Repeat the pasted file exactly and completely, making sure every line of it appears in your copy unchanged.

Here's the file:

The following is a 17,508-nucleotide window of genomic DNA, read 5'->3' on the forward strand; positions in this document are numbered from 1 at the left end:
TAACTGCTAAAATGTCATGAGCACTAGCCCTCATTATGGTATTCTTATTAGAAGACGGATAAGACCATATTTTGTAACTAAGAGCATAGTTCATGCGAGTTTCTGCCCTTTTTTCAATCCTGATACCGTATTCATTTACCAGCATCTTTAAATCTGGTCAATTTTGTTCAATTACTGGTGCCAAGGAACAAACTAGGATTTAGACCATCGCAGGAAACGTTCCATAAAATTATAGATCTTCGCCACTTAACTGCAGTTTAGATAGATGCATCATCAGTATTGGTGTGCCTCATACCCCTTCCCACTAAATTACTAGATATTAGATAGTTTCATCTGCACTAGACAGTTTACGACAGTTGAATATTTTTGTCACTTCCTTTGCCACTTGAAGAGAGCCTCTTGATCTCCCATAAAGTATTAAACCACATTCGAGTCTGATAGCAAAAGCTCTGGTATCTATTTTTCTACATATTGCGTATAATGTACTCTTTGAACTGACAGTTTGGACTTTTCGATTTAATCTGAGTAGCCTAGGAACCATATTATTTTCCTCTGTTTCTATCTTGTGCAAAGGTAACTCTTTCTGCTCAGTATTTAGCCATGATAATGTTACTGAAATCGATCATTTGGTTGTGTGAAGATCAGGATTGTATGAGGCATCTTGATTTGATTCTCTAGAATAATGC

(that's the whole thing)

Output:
The following is a 17,508-nucleotide window of genomic DNA, read 5'->3' on the forward strand; positions in this document are numbered from 1 at the left end:
TAACTGCTAAAATGTCATGAGCACTAGCCCTCATTATGGTATTCTTATTAGAAGACGGATAAGACCATATTTTGTAACTAAGAGCATAGTTCATGCGAGTTTCTGCCCTTTTTTCAATCCTGATACCGTATTCATTTACCAGCATCTTTAAATCTGGTCAATTTTGTTCAATTACTGGTGCCAAGGAACAAACTAGGATTTAGACCATCGCAGGAAACGTTCCATAAAATTATAGATCTTCGCCACTTAACTGCAGTTTAGATAGATGCATCATCAGTATTGGTGTGCCTCATACCCCTTCCCACTAAATTACTAGATATTAGATAGTTTCATCTGCACTAGACAGTTTACGACAGTTGAATATTTTTGTCACTTCCTTTGCCACTTGAAGAGAGCCTCTTGATCTCCCATAAAGTATTAAACCACATTCGAGTCTGATAGCAAAAGCTCTGGTATCTATTTTTCTACATATTGCGTATAATGTACTCTTTGAACTGACAGTTTGGACTTTTCGATTTAATCTGAGTAGCCTAGGAACCATATTATTTTCCTCTGTTTCTATCTTGTGCAAAGGTAACTCTTTCTGCTCAGTATTTAGCCATGATAATGTTACTGAAATCGATCATTTGGTTGTGTGAAGATCAGGATTGTATGAGGCATCTTGATTTGATTCTCTAGAATAATGC